So far, so good. He looked them over and said he liked them. Then he suggested, "What if...?" And asked me to do some alternate versions. I said that was okay, no problem--but that I would be billing for those sketches too
"What?!" he exclaimed. "None of our other artists charge for alternate sketches!" "Well," I said, "they should." And he countered with: "If I'm not mistaken, you just spent ten minutes coming up with these two sketches, and you made $100. That's ten dollars a minute!"
I came back with: "If you think that I might be trying to take advantage, that's not the case here. In this process the artist is not being paid for his drawing but for the quality of his thought." For me, this was about respect for the artist and what was fair.
Now with Julie, if you had an argument with him you could walk away and never quite be sure exactly who had won it--but it was probably him. Anyhow, it didn't much matter because after that he never did bring up the cover subject again. I loved working for him, I got to draw Superman quite a bit, and he always got first rate covers from me--and they were always on time!
The actual deal, to everyone's dismay, fell through because of endless complications with contract details involving use of the actual likenesses of the actors. What they settled for was a tabloid photo souvenir book that showed how the movie was made. Too bad. I excelled in getting likenesses of real people. And I loved just about everything they did with the movie and I thought it would have made one heck of a comic book.
I was getting steady work and my career as a professional was really taking off at this point--or appeared to be. I wasn't getting wealthy but I was making a living and getting a lot of attention from both major publishers. But I always assessed my status as somewhat tenuous.
I suspected that if and when an artist was considered "hot stuff"--well, my take on it was that the fame had more to do with the character or project being worked on, and did not depend so much on who the artist was. Realistically, you could be hot this week, and not the next.
Maybe I should have had a plan, I don't know. Thinking back now on those years, maybe I was hopelessly immature (no, actually I probably was!) and I was more than a little obsessed (I thought of it as "focus and determination"), but I just didn't pay much attention to that side of things--and I wouldn't pay it any mind for quite some time afterward. My attention was always on the work at hand, not what might be coming my way later.
Actually, I was (as I said before) just living my dream. I was doing one assignment after another--joyously!--never sure what would come next. It was all very dream-like. For the most part career-wise I wasn't following a plan so much as I was just making things up as I went along (which, when you really think about it, is what most people are really doing anyway).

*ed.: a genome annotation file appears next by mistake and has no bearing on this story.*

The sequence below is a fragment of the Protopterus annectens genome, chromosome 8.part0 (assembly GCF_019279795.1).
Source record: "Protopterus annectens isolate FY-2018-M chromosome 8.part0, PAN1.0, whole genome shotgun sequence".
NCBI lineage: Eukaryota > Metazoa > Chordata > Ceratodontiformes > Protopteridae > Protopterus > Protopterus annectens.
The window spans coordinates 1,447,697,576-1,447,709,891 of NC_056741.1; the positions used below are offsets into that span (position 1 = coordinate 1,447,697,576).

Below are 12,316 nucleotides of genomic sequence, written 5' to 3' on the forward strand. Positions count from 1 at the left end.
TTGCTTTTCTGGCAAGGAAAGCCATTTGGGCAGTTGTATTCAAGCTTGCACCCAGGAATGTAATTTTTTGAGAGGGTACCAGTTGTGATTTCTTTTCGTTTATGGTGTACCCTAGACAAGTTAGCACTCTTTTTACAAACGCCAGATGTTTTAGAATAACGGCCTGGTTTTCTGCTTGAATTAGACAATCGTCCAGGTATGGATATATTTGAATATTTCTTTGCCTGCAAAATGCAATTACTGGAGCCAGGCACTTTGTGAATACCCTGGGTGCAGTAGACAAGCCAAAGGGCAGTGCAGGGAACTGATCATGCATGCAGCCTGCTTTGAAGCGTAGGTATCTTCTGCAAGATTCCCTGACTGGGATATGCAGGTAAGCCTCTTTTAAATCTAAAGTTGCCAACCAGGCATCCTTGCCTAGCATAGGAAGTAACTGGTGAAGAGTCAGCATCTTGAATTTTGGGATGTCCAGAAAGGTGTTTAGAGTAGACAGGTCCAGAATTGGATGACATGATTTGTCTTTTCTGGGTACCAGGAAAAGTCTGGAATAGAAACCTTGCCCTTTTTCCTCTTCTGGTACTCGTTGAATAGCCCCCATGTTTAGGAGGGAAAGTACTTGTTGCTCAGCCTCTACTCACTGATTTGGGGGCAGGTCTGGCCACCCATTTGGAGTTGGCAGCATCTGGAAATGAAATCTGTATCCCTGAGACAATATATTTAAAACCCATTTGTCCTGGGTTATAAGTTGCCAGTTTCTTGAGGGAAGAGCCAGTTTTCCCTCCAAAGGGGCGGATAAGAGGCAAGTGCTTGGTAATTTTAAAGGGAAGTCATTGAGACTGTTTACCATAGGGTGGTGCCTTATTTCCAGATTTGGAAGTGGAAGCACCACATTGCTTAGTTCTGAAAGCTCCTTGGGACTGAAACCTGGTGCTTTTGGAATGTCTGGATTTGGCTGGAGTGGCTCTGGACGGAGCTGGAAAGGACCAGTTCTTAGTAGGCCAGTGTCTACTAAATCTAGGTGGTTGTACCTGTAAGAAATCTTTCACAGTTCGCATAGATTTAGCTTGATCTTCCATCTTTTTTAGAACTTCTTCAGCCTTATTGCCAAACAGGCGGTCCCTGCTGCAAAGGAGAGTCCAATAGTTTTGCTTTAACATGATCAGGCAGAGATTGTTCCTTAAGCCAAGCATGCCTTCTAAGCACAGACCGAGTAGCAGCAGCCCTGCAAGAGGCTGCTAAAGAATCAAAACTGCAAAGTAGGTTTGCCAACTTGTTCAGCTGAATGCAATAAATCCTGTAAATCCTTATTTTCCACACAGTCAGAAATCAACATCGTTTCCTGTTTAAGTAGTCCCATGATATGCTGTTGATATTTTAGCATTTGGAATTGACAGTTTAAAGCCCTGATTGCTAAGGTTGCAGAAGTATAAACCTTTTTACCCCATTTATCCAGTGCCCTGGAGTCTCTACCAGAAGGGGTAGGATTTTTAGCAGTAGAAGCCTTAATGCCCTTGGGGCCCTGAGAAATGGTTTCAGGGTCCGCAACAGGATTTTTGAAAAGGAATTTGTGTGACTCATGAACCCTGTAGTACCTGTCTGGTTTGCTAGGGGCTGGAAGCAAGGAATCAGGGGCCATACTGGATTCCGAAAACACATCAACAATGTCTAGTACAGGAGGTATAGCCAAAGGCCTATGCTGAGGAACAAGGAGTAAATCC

I'm a little more practical these days, but I still do think like a surrealist. For me, "reality" is overrated, the world does not work the way one would expect, and things rarely are what they appear to be. Just when you think everything is under control, it isn't. Never trust experts. Don't confuse me with the facts. The camera always lies. Always expect the unexpected.
I'm always wary of allowing my thinking to fall into "ruts" or to the tendencies of solipsism. Anyhow, those are just a few of my "pseudo-axioms" (or is it "oxymorons"?) that have helped me occasionally to deal with "reality" (which is, you know, the stuff that happens to you after you've made other plans).
So, despite my creative difficulties at Marvel, I would eventually start to get an itch for creating something new or at least doing a big project that I could really throw myself into. Nobody had a clue what I wanted--including me. But I knew what I didn't want. I didn't want to draw The Flash forever. Or Star-Hunters. I didn't want to be drawing any one title forever.
I was too restless--and besides, it would literally drive me nuts to have to draw the same thing over and over for years and years! I knew that just wasn't in my genetic make-up, so to speak. That's when I realized that being the new Superman artist was not something I looked forward to--or even wanted to happen (sorry, Vince!).
Did I say "normal" artist? Now there's a conundrum if there ever was one! I'm fond of saying that I have been accused of a lot of things but being "normal" was never one of them.
Think about it. What's normal about spending most of your waking hours, day in and day out, alone at a drawing board--drawing away with no real promise of any reward beyond earning enough money so that you can afford to keep on doing it? Surrealist, maybe. Obsessed? Probably. "Normal" though has nothing to do with it.
For anybody trying to keep track, by that time I had already drawn just about every character at Marvel. It wouldn't be long before I would do the same at D.C. Occasionally I would jump back over to Marvel on something--I did that a lot, back and forth, back and forth. Was I a Marvel guy or a D.C. guy? Well, happily, I was both!
I was always up for just about anything, drawing away and honing my craft and just biding my time until something significant would come along. And come along it did when the 80's rolled around, in the shape and form of All-Star Squadron.
Check back sooner than you expect for Part VI, when Rich moves further into his life and into the '80s!
Rich Buckler's web-site can be found here. Rich is avaliable for commissions and recreations, and, as you're clearly reading, has a long history in the field of comic book art, spanning over 40 years. Visit his site, check out his art and treat yourself!